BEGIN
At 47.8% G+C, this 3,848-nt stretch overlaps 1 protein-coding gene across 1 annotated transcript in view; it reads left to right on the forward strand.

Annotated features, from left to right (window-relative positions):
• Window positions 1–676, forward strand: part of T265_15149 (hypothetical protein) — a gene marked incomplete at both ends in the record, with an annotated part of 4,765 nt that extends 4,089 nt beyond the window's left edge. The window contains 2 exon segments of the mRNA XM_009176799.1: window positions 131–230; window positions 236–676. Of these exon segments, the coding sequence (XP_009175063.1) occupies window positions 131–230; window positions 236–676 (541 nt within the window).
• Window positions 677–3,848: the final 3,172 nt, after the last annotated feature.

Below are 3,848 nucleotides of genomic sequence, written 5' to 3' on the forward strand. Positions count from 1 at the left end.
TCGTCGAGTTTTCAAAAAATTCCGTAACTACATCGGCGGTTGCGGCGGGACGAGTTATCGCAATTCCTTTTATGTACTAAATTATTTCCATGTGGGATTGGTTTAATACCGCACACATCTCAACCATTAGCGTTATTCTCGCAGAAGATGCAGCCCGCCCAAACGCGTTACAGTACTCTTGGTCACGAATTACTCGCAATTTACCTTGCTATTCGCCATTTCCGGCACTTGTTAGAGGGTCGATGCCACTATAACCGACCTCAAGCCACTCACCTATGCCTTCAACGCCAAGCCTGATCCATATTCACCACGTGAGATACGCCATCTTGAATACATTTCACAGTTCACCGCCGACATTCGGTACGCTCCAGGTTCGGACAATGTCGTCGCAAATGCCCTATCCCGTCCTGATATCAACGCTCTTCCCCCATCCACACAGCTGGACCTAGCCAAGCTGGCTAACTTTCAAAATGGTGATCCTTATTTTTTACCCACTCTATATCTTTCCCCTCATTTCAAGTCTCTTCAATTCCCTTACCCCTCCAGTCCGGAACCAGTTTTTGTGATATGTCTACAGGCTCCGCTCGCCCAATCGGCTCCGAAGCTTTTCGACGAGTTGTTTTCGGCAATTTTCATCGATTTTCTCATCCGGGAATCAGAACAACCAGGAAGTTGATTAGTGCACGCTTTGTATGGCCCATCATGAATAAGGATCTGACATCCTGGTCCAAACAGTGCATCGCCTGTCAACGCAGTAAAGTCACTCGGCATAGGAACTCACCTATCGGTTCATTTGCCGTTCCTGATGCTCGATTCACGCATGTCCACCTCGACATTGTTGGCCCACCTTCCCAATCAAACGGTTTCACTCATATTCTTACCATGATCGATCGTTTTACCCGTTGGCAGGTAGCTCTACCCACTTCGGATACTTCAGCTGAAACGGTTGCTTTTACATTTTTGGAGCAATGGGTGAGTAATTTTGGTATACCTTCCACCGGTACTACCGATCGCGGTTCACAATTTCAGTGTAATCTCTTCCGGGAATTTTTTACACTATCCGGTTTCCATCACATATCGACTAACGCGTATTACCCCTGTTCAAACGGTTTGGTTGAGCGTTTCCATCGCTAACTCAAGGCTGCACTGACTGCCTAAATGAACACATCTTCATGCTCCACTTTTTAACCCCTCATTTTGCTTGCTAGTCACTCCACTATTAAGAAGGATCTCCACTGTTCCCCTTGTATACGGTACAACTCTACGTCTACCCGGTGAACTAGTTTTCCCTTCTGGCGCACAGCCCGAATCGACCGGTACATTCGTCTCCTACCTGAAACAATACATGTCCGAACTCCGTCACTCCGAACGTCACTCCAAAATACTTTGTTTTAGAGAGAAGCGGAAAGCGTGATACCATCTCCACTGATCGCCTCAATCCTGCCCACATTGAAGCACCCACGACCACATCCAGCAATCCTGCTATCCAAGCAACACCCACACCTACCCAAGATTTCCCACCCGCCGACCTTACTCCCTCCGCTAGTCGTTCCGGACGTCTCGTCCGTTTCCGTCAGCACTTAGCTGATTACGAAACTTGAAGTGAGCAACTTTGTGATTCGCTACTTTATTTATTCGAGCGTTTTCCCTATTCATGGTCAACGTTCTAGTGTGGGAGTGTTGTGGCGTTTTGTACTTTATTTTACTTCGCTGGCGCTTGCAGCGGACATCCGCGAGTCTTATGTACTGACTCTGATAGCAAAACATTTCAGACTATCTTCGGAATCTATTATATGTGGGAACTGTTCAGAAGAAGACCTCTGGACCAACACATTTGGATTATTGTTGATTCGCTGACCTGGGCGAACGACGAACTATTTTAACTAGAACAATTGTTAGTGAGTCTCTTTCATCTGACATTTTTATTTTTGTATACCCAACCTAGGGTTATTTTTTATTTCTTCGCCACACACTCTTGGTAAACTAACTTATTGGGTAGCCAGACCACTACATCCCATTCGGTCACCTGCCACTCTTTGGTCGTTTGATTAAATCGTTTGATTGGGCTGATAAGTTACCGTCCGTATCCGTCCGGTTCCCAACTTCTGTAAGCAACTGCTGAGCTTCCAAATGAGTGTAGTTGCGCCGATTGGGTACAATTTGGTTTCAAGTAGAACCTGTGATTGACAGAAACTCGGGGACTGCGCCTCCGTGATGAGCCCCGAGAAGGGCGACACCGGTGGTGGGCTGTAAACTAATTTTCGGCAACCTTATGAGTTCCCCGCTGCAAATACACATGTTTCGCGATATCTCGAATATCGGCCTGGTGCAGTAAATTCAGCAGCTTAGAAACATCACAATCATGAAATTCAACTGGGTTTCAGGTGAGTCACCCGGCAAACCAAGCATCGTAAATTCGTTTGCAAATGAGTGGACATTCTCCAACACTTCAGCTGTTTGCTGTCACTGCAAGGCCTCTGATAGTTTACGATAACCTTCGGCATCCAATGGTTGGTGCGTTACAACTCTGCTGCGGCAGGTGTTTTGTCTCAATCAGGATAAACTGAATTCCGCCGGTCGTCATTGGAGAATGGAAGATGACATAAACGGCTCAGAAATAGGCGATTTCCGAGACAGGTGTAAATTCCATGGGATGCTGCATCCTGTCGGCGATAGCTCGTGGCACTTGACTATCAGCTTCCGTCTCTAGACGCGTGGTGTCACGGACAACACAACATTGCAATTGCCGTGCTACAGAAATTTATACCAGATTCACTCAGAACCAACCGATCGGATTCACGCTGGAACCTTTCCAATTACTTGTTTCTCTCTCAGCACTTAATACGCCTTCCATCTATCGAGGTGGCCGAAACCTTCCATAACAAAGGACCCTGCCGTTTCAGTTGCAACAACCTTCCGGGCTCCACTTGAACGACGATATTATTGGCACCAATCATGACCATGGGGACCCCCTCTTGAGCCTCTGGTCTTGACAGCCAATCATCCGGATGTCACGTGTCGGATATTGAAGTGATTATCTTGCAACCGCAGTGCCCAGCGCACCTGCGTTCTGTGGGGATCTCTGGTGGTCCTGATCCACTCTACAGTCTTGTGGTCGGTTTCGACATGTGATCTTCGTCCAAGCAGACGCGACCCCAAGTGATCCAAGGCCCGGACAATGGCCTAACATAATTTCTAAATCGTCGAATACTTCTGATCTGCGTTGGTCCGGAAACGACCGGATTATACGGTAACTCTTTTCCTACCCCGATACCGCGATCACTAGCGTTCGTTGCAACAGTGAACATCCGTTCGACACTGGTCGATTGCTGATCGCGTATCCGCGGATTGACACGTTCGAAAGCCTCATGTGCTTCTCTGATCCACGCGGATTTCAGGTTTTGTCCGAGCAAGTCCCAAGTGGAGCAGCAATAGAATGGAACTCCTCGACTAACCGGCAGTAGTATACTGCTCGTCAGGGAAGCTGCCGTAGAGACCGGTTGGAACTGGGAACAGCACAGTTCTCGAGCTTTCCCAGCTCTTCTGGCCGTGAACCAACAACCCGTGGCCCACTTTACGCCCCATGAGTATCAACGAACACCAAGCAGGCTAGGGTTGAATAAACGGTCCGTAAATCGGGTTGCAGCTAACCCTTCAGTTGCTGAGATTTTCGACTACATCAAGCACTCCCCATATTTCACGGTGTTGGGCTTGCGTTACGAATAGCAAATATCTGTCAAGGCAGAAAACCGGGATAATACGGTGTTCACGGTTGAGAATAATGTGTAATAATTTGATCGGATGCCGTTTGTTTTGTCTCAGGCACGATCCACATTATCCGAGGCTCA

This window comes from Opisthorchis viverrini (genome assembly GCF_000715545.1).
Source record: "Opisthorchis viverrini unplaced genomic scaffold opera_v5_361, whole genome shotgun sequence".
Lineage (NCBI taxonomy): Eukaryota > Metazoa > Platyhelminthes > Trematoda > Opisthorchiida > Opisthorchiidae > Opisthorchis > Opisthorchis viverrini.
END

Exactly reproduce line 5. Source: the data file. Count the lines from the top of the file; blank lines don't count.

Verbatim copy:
Below are 3,848 nucleotides of genomic sequence, written 5' to 3' on the forward strand. Positions count from 1 at the left end.